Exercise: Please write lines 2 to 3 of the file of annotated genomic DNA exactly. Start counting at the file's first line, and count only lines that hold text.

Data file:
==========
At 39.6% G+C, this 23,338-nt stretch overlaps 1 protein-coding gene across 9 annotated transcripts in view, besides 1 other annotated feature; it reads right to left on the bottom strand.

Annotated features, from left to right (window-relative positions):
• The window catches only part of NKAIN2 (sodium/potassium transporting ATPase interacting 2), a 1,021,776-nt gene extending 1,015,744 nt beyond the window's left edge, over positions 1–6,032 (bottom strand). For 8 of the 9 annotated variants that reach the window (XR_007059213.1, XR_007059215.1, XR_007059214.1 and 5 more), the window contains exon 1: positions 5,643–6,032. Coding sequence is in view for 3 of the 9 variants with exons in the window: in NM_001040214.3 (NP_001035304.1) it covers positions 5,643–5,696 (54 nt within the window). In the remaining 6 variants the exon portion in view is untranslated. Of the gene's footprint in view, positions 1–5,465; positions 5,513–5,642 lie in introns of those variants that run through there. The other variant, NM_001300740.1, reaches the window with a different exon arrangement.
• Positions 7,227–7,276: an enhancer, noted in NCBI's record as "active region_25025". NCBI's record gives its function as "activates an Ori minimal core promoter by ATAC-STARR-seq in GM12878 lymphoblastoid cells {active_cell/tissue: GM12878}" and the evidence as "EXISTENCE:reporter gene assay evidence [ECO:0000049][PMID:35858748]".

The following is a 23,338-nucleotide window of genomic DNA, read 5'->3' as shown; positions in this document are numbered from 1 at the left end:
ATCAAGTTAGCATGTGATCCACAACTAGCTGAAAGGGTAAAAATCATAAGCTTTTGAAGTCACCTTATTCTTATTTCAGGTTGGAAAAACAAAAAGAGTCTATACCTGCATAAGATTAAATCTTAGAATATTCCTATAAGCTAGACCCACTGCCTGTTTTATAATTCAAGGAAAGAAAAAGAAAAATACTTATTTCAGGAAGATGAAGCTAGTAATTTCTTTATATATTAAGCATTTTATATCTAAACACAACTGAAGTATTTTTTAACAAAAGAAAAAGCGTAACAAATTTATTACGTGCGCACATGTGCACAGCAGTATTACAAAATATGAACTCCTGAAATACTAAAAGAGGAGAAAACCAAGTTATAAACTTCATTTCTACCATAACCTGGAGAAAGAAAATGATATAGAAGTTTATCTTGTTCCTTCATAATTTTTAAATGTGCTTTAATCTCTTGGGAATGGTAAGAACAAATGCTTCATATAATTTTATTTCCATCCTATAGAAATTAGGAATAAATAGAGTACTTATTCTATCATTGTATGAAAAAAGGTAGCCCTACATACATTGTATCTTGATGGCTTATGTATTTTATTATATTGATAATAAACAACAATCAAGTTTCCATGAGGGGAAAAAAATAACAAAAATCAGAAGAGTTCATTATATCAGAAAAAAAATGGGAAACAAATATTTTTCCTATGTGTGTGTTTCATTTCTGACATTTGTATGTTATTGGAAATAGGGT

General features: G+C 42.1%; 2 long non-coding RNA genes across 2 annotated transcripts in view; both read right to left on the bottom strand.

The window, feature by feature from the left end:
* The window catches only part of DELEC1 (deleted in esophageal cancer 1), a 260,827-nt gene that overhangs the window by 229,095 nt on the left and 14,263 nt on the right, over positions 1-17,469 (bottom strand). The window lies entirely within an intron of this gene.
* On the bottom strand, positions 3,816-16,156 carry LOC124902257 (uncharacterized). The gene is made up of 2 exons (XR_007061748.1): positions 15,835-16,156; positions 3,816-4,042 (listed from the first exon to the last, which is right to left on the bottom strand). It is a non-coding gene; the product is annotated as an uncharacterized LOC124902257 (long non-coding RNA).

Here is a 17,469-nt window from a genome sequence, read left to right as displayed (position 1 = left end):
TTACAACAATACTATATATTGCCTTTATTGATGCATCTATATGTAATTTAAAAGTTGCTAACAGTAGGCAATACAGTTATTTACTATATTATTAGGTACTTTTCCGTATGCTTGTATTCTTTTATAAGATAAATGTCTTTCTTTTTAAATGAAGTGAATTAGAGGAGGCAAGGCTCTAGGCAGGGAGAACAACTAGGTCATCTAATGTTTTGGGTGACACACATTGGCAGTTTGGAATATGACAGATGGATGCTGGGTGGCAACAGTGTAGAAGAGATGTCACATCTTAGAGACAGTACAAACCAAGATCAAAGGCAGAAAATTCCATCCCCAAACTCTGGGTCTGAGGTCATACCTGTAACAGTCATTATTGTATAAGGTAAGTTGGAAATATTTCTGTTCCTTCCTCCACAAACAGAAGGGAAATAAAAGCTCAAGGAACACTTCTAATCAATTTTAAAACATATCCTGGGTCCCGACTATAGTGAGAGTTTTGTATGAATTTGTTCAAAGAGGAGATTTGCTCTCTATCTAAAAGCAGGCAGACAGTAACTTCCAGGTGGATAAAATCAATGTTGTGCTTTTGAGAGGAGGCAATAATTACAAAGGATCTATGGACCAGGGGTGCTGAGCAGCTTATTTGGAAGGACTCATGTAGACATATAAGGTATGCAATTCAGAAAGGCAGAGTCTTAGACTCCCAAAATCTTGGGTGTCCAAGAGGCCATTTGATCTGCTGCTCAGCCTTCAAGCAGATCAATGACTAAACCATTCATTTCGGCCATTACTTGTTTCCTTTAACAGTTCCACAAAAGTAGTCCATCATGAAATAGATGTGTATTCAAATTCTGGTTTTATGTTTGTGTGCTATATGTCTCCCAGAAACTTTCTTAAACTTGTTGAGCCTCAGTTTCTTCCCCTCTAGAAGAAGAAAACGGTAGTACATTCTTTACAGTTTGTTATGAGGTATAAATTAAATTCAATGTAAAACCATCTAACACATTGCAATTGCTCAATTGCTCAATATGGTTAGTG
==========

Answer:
Annotated features, from left to right (window-relative positions):
• The window catches only part of NKAIN2 (sodium/potassium transporting ATPase interacting 2), a 1,021,776-nt gene extending 1,015,744 nt beyond the window's left edge, over positions 1–6,032 (bottom strand). For 8 of the 9 annotated variants that reach the window (XR_007059213.1, XR_007059215.1, XR_007059214.1 and 5 more), the window contains exon 1: positions 5,643–6,032. Coding sequence is in view for 3 of the 9 variants with exons in the window: in NM_001040214.3 (NP_001035304.1) it covers positions 5,643–5,696 (54 nt within the window). In the remaining 6 variants the exon portion in view is untranslated. Of the gene's footprint in view, positions 1–5,465; positions 5,513–5,642 lie in introns of those variants that run through there. The other variant, NM_001300740.1, reaches the window with a different exon arrangement.